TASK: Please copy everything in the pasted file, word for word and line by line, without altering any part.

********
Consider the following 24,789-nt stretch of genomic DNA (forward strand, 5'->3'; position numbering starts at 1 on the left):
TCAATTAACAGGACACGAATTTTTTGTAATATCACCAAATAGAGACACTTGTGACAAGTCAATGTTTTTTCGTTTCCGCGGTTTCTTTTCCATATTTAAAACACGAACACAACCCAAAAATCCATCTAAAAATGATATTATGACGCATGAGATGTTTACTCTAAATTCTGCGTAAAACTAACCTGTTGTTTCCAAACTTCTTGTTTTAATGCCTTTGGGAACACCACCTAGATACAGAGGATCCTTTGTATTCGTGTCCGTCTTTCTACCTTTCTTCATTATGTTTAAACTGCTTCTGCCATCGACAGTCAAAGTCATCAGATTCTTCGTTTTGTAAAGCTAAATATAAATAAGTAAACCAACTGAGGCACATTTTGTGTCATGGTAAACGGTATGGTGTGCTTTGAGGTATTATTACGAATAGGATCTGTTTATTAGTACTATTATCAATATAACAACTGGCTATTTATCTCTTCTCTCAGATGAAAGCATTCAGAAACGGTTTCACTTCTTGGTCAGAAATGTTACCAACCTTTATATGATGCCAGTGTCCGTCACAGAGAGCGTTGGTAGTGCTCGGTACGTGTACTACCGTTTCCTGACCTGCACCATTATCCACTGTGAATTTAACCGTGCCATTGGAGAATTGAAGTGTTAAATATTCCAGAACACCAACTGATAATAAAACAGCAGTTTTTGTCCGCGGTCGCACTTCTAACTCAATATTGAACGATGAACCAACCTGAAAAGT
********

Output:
Consider the following 24,789-nt stretch of genomic DNA (forward strand, 5'->3'; position numbering starts at 1 on the left):
TCAATTAACAGGACACGAATTTTTTGTAATATCACCAAATAGAGACACTTGTGACAAGTCAATGTTTTTTCGTTTCCGCGGTTTCTTTTCCATATTTAAAACACGAACACAACCCAAAAATCCATCTAAAAATGATATTATGACGCATGAGATGTTTACTCTAAATTCTGCGTAAAACTAACCTGTTGTTTCCAAACTTCTTGTTTTAATGCCTTTGGGAACACCACCTAGATACAGAGGATCCTTTGTATTCGTGTCCGTCTTTCTACCTTTCTTCATTATGTTTAAACTGCTTCTGCCATCGACAGTCAAAGTCATCAGATTCTTCGTTTTGTAAAGCTAAATATAAATAAGTAAACCAACTGAGGCACATTTTGTGTCATGGTAAACGGTATGGTGTGCTTTGAGGTATTATTACGAATAGGATCTGTTTATTAGTACTATTATCAATATAACAACTGGCTATTTATCTCTTCTCTCAGATGAAAGCATTCAGAAACGGTTTCACTTCTTGGTCAGAAATGTTACCAACCTTTATATGATGCCAGTGTCCGTCACAGAGAGCGTTGGTAGTGCTCGGTACGTGTACTACCGTTTCCTGACCTGCACCATTATCCACTGTGAATTTAACCGTGCCATTGGAGAATTGAAGTGTTAAATATTCCAGAACACCAACTGATAATAAAACAGCAGTTTTTGTCCGCGGTCGCACTTCTAACTCAATATTGAACGATGAACCAACCTGAAAAGT